A Jew in a goy’s world

How could we *not* review a play called Pickle?

A Jew in a goy’s world
Deli Segal stars as Ari in Pickle. Credit: Park Theatre

You most likely have met Ari before. A features writer for the Ham & High, the 29-year-old Jewess still lives with her parents. Not frum enough for her sister-in-law Rachel, Ari is far too Jewish for her colleagues, whom she stuns into silence at a work icebreaker by telling them she’s the descendent of Holocaust survivors. Her non-Jewish dates (with their “Aryan arms”) think she’s “exotic neurotic” but also that she doesn’t look Jewish. The Jewish dates include an Ashton Kutcher look alike who sings ‘Am Yisrael Chai’ loudly at the bar (“Did your ancestors survive pogroms for you to date him?” her inner voice asks). Her own karaoke hit is – what else – Amy Winehouse's ‘Back to Black’ – “Way to bring the mood down,” her friends say and she storms off.

Pickle, a new one-woman comedy written and performed by Deli Segal and directed by Kayla Feldman, promises it will not rehearse tired tropes. This, announces Segal at the show’s start, is not a show about the Holocaust. There will be no fiddlers, on roofs or otherwise. Still, the show speaks to the predicament – a pickle, some might say – in which many of us find ourselves, Jews in a goy’s world (even the scenery speaks to this bind: the crimson curtains of the aron hakodesh – literally the “holy wardrobe” where Torah is kept in a synagogue – resemble classical stage curtains). It’s a play about the familiar loneliness of having a voice in your head that says there is only one way of being happy – get married (to a Jew!), have kids, live a conservative life. A voice that questions everything and is satisfied with nothing – and trying to find joy despite it.

Upon arrival at the Park Theatre, we’re greeted with sweets, shots and the bar mitzvah standard ‘Mashiach’. The show proceeds relentlessly, leaving barely a pause for breath between jokes; moments of tenderness or character development are almost immediately interrupted by Ari’s internal monologue. Pickle struggles to connect at a deeper level: at a Purim party for singles, dressed as a gherkin that can’t seem to get anyone’s attention, Segal sighs: “I guess I’ll just die alone.” But then we’re on to the next wisecrack.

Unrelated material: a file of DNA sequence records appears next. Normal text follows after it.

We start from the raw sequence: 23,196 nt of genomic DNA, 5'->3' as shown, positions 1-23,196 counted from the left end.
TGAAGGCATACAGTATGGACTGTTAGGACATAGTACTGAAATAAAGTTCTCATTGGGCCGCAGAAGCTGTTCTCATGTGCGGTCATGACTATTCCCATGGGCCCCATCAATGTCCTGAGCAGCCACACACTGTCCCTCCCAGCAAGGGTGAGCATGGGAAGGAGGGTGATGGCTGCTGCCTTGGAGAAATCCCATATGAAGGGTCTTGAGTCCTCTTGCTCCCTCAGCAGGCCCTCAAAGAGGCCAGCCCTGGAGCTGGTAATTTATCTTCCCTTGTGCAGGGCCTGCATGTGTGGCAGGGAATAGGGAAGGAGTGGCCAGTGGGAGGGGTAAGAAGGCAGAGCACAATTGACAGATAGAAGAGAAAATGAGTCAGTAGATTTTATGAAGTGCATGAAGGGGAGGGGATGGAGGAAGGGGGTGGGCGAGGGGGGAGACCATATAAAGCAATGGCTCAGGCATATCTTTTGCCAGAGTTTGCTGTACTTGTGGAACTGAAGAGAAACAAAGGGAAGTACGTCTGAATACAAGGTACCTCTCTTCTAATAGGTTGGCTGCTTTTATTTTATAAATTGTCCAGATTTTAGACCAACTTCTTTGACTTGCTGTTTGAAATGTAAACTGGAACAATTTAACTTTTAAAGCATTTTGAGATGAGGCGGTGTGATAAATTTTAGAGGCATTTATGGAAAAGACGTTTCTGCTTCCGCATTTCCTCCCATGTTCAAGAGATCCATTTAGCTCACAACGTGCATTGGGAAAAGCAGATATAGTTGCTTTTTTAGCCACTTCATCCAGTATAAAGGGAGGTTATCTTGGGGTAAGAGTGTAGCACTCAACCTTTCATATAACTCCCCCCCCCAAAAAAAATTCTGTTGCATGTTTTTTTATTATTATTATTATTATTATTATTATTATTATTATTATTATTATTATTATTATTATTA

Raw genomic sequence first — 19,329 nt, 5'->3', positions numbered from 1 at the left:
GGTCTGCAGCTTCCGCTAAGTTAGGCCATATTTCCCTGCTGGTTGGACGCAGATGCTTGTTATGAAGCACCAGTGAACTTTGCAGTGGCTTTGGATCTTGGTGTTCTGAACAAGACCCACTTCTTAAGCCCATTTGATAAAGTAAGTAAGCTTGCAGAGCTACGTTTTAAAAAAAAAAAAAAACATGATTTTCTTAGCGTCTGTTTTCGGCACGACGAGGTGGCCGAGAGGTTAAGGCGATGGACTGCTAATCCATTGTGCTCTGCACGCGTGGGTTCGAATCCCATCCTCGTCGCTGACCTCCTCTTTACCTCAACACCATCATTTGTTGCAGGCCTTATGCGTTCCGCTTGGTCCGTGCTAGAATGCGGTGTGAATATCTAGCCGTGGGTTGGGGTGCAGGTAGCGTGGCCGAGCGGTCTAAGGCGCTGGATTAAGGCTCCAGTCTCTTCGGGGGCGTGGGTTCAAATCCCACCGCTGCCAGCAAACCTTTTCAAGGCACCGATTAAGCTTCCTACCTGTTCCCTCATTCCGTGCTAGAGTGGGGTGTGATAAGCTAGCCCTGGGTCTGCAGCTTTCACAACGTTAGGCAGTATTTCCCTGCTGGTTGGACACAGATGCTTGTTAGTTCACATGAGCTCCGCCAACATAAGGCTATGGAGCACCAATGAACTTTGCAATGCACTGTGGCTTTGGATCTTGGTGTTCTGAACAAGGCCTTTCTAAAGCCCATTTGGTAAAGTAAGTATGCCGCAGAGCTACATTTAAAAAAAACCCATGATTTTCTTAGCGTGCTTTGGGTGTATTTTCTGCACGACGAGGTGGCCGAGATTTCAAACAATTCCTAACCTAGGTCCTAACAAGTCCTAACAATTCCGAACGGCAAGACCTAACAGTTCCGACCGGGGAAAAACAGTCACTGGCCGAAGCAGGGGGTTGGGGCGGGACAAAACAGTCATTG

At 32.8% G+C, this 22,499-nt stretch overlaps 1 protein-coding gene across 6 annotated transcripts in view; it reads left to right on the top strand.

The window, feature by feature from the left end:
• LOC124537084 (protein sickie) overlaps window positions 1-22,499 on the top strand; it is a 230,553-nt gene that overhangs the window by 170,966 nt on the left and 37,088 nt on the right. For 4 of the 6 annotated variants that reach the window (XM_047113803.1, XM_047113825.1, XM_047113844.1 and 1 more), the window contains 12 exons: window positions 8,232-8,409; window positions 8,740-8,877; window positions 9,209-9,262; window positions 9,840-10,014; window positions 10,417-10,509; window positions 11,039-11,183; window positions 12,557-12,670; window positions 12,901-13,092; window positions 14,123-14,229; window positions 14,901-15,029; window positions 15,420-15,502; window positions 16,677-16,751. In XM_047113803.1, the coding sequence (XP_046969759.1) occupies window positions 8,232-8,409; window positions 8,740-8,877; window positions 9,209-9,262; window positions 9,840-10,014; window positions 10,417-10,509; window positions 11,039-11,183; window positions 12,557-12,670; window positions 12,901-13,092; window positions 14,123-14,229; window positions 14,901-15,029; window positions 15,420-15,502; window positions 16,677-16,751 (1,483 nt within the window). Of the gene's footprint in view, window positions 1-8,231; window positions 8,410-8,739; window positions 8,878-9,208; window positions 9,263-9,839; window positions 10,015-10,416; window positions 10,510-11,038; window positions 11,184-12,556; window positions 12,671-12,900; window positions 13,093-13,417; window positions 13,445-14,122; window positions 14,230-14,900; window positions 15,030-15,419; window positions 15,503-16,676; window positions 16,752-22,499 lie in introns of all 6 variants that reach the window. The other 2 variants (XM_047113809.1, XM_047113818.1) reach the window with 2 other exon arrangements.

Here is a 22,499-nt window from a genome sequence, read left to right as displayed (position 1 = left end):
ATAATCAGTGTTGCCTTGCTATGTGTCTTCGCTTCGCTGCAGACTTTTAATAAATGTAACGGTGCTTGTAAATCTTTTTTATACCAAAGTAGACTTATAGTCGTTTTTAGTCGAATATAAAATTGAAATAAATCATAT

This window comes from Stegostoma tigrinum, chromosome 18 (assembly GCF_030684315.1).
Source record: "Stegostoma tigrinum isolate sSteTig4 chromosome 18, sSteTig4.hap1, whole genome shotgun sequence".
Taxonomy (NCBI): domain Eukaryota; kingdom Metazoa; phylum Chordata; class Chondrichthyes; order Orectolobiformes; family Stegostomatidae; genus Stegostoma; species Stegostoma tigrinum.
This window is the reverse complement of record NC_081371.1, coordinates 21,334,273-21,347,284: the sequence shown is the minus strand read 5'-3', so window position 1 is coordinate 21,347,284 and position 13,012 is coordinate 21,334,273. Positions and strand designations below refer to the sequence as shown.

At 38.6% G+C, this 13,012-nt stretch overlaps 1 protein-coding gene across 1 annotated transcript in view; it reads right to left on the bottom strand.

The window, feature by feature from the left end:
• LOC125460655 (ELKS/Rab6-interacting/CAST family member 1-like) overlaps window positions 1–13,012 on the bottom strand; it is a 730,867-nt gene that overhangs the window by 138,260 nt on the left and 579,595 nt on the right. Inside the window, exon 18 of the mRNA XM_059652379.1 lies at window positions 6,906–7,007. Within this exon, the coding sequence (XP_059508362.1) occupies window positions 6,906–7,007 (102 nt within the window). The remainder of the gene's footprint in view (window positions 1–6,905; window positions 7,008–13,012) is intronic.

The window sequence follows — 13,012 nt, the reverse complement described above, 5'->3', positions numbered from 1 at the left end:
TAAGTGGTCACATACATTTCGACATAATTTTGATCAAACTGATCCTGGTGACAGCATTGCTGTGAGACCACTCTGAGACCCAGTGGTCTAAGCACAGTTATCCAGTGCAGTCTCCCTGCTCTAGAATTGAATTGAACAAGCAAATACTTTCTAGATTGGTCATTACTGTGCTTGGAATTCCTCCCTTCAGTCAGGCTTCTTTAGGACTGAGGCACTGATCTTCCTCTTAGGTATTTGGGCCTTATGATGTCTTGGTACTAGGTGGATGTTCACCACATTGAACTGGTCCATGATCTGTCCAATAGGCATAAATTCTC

Still, Segal – a rom-com queen reminiscent of Susie Gold, or Jessica in Kissing Jessica Stein, carries the show admirably. At one point she invites a shy audience member to help her parse different denominations of Judaism: frum (I love the Torah), not-so-frum (Brent Cross, drive on Shabbat but doesn’t let others catch you) and not frum at all (M&S challah). Her energy is irresistible – you’re guaranteed to leave in a good mood.

Pickle is part of a new wave of Jewish work to hit the stage in recent years. From Nick Cassenbaum’s Bubble Schmeisis to Tamara Micner’s Holocaust Bruch and Guy Woolf’s Becoming Electra, a new generation is shaking off the dust and doing something different. Leaving the Park on Monday night, I couldn’t help but feel: it’s an exciting time to be a Jew in theatre.

Victor Esses is a Jewish-Lebanese Brazilian queer theatre-maker and performance artist. He recently curated Global Jewish Voices, a series of readings by Jewish playwrights from around the world.